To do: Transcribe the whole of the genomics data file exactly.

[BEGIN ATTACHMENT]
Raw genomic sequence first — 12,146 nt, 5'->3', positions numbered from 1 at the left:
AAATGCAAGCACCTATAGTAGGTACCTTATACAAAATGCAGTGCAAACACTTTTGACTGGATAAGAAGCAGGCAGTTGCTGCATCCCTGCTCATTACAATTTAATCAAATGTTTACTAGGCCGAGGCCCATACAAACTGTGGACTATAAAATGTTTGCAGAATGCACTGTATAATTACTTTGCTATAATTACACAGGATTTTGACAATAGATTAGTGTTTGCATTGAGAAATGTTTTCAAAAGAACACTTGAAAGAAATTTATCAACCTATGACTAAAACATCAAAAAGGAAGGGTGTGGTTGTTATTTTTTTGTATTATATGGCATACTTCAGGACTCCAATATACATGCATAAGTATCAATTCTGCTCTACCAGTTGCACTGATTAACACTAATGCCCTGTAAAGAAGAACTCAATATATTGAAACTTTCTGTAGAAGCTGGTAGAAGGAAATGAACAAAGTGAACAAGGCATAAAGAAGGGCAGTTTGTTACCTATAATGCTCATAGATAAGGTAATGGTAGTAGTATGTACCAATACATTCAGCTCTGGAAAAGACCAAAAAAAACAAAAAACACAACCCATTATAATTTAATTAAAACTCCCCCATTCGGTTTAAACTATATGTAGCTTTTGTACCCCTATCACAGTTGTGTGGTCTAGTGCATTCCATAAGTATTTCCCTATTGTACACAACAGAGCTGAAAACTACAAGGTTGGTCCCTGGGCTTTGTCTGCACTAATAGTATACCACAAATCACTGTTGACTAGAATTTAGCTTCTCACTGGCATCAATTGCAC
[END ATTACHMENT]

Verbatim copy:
Raw genomic sequence first — 12,146 nt, 5'->3', positions numbered from 1 at the left:
AAATGCAAGCACCTATAGTAGGTACCTTATACAAAATGCAGTGCAAACACTTTTGACTGGATAAGAAGCAGGCAGTTGCTGCATCCCTGCTCATTACAATTTAATCAAATGTTTACTAGGCCGAGGCCCATACAAACTGTGGACTATAAAATGTTTGCAGAATGCACTGTATAATTACTTTGCTATAATTACACAGGATTTTGACAATAGATTAGTGTTTGCATTGAGAAATGTTTTCAAAAGAACACTTGAAAGAAATTTATCAACCTATGACTAAAACATCAAAAAGGAAGGGTGTGGTTGTTATTTTTTTGTATTATATGGCATACTTCAGGACTCCAATATACATGCATAAGTATCAATTCTGCTCTACCAGTTGCACTGATTAACACTAATGCCCTGTAAAGAAGAACTCAATATATTGAAACTTTCTGTAGAAGCTGGTAGAAGGAAATGAACAAAGTGAACAAGGCATAAAGAAGGGCAGTTTGTTACCTATAATGCTCATAGATAAGGTAATGGTAGTAGTATGTACCAATACATTCAGCTCTGGAAAAGACCAAAAAAAACAAAAAACACAACCCATTATAATTTAATTAAAACTCCCCCATTCGGTTTAAACTATATGTAGCTTTTGTACCCCTATCACAGTTGTGTGGTCTAGTGCATTCCATAAGTATTTCCCTATTGTACACAACAGAGCTGAAAACTACAAGGTTGGTCCCTGGGCTTTGTCTGCACTAATAGTATACCACAAATCACTGTTGACTAGAATTTAGCTTCTCACTGGCATCAATTGCAC